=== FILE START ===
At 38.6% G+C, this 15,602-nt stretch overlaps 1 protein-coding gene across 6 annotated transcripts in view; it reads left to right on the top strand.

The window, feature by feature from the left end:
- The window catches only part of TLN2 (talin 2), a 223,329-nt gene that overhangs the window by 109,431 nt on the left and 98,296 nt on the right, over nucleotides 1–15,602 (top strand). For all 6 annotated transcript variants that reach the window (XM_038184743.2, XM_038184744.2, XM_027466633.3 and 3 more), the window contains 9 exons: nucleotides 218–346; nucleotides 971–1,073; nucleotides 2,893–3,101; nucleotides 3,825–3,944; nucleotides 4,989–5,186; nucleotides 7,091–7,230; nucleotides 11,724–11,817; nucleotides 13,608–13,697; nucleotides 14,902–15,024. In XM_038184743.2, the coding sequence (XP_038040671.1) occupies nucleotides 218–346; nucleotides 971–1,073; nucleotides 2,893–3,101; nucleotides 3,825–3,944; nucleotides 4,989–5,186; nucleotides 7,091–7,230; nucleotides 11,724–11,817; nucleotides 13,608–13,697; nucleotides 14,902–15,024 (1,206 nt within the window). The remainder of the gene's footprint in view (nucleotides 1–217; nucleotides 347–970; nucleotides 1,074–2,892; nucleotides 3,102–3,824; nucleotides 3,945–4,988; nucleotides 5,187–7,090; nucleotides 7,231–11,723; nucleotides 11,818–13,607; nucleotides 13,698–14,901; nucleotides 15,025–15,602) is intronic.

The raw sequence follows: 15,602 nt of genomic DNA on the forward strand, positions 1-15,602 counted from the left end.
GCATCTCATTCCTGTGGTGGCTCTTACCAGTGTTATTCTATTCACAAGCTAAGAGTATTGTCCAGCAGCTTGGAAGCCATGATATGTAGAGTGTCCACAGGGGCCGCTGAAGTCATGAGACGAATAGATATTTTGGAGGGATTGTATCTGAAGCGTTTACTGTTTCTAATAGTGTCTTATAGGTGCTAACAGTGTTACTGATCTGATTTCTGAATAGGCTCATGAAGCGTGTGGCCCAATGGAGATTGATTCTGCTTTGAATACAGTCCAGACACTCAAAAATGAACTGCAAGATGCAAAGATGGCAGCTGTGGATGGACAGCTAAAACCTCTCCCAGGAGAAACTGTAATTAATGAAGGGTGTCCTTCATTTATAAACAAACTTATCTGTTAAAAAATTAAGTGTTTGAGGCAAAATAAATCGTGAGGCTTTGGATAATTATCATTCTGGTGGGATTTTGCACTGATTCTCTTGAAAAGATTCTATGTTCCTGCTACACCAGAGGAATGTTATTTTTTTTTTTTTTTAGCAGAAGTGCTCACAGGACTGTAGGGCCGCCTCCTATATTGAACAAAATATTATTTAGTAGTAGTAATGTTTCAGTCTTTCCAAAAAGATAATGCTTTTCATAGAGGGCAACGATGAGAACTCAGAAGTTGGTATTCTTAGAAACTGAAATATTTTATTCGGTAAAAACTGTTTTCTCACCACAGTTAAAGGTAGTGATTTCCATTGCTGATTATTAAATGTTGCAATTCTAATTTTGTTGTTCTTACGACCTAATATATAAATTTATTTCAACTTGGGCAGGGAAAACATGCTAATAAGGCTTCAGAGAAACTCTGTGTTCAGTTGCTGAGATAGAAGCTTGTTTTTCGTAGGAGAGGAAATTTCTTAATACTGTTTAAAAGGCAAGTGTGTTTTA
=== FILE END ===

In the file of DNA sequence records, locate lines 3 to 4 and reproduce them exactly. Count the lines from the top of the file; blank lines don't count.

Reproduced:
- The window catches only part of TLN2 (talin 2), a 223,329-nt gene that overhangs the window by 109,431 nt on the left and 98,296 nt on the right, over nucleotides 1–15,602 (top strand). For all 6 annotated transcript variants that reach the window (XM_038184743.2, XM_038184744.2, XM_027466633.3 and 3 more), the window contains 9 exons: nucleotides 218–346; nucleotides 971–1,073; nucleotides 2,893–3,101; nucleotides 3,825–3,944; nucleotides 4,989–5,186; nucleotides 7,091–7,230; nucleotides 11,724–11,817; nucleotides 13,608–13,697; nucleotides 14,902–15,024. In XM_038184743.2, the coding sequence (XP_038040671.1) occupies nucleotides 218–346; nucleotides 971–1,073; nucleotides 2,893–3,101; nucleotides 3,825–3,944; nucleotides 4,989–5,186; nucleotides 7,091–7,230; nucleotides 11,724–11,817; nucleotides 13,608–13,697; nucleotides 14,902–15,024 (1,206 nt within the window). The remainder of the gene's footprint in view (nucleotides 1–217; nucleotides 347–970; nucleotides 1,074–2,892; nucleotides 3,102–3,824; nucleotides 3,945–4,988; nucleotides 5,187–7,090; nucleotides 7,231–11,723; nucleotides 11,818–13,607; nucleotides 13,698–14,901; nucleotides 15,025–15,602) is intronic.

The raw sequence follows: 15,602 nt of genomic DNA on the forward strand, positions 1-15,602 counted from the left end.